A PEACE CORPS HISTORY
 
by Theodore M. Vestal
 
Delivered at An Evening of Celebration and Remembrance of the 40th Anniversary of the Founding of the Peace Corps
 
Tulsa, Oklahoma
 
28 April 2001
 
 

Isn’t it wonderful to be celebrating the fortieth anniversary of the founding of the Peace Corps? To those of us who can remember forty years ago, it seems as if it were only yesterday! Everyone who has been associated with the Peace Corps has mental stories, if not a book, about his or her adventures and trials and tribulations of learning first hand about a different culture. I’ll tell you some of mine, fully mindful that my experience was only a small part of the tale that has been ongoing since 1961 and has involved over 163,000 people who have served in the Peace Corps in 134 countries.

Senator John F. Kennedy first announced the idea of a Peace Corps while he was campaigning for the presidency in 1960. He was running late on 14 October 1960, when he arrived at the University of Michigan in Ann Arbor at 2:00 a.m. A crowd of 10,000 students and faculty were still waiting patiently for him. Addressing this friendly group, Kennedy presented the idea of a peace corps as a question. He asked the mainly young audience if they were ready to work in Asia, Africa, and Latin America, living on a modest scale, and giving a part of their lives to such service. What would they think, Kennedy asked, if a new administration undertook to organize a Peace Corps to make this possible? The activists in the audience liked the idea and organized a letter writing campaign in support of JFK’s proposal. The Kennedy campaign received some 30,000 letters expressing an interest in the peace corps idea during the next few weeks. Senator Kennedy formally proposed the idea in a major address at the Cow Palace in San Francisco on 2 November 1960, and his proposal captured the imagination of thousands of young people throughout the nation.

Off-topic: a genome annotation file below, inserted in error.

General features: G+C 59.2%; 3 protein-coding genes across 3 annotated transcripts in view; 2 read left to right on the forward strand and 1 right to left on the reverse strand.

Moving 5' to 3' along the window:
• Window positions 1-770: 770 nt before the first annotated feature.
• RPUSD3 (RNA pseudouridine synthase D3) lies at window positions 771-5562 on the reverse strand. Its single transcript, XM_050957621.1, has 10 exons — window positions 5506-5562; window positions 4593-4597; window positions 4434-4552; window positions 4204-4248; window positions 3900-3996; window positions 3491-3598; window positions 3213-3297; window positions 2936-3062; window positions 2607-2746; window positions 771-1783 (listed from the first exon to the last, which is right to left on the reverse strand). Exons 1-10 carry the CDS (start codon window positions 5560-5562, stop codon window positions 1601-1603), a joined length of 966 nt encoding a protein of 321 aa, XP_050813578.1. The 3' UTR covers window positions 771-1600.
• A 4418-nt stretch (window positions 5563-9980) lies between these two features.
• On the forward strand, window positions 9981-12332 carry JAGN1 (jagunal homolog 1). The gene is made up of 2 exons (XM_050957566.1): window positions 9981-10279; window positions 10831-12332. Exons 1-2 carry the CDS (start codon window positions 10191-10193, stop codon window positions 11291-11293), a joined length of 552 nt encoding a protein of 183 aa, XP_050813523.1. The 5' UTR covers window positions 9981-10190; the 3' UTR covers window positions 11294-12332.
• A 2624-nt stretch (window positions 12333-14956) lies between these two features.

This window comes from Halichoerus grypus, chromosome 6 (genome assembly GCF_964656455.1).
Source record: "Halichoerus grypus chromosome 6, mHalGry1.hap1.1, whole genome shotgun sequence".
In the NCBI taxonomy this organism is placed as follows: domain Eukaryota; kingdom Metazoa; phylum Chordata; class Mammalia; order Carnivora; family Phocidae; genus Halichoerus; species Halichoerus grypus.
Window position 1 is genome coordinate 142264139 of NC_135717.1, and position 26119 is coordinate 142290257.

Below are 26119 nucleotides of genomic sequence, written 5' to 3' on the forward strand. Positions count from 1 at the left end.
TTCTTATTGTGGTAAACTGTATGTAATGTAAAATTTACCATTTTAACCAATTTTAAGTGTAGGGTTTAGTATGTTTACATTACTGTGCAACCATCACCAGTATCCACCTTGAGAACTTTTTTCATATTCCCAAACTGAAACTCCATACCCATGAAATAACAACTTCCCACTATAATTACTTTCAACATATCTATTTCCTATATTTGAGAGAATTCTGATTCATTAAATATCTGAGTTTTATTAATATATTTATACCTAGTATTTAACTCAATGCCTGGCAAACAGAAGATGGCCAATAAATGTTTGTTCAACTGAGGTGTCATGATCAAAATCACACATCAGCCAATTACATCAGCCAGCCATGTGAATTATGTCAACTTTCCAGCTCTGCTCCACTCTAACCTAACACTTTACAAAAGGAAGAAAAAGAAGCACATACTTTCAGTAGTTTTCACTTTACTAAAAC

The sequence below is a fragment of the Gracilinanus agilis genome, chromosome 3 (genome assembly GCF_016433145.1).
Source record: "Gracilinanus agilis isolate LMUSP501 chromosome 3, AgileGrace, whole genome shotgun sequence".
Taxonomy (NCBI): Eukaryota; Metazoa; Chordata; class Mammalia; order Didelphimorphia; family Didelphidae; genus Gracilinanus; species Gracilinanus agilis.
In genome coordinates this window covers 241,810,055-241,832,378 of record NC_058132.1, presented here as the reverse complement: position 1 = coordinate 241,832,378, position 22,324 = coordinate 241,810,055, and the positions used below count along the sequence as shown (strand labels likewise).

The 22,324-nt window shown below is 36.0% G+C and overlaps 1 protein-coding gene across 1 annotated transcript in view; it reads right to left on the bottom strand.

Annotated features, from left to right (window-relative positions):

There were critics however. The Peace Corps was ridiculed by detractors as "Kennedy’s Kiddie Korps," "the children’s crusade," and "a haven for draft dodgers." President Eisenhower even derided it as "Kennedy’s juvenile experiment."

After winning the presidency, one of Kennedy’s first acts was to establish the President’s task force on the Peace Corps. He chose his brother-in-law, R. Sargent Shriver, to head the task force and to report to him on how the Peace Corps could be organized, and then to organize it. Shriver immediately began to assemble a task force of "the best people we could find from the professional worlds, universities and great foundations, from corporations and unions, from private agencies and the Civil Service." Most were new to government service, and they had a demanding timeline: every thing had to be done instantly. In round the clock meetings in rooms at Washington’s Mayflower Hotel, this new staff debated what a peace corps should be while setting one up. Shriver went on several round the world trips seeking endorsement of the peace corps idea from world leaders including Nehru of India, Ayub Khan of Pakistan, Nkrumah of Ghana, Sekou Toure of Guinea, and the heads of state of Burma, Nigeria, Malaya, Thailand, and the Philippines. The concept of volunteers as "middle level" manpower appealed to most of these leaders. They envisioned Peace Corps personnel as providing a "missing link" in their development plans. Nkrumah and Nehru asked for a small number of volunteers to come to their countries, and this opened the door for other Third World nations to request such assistance.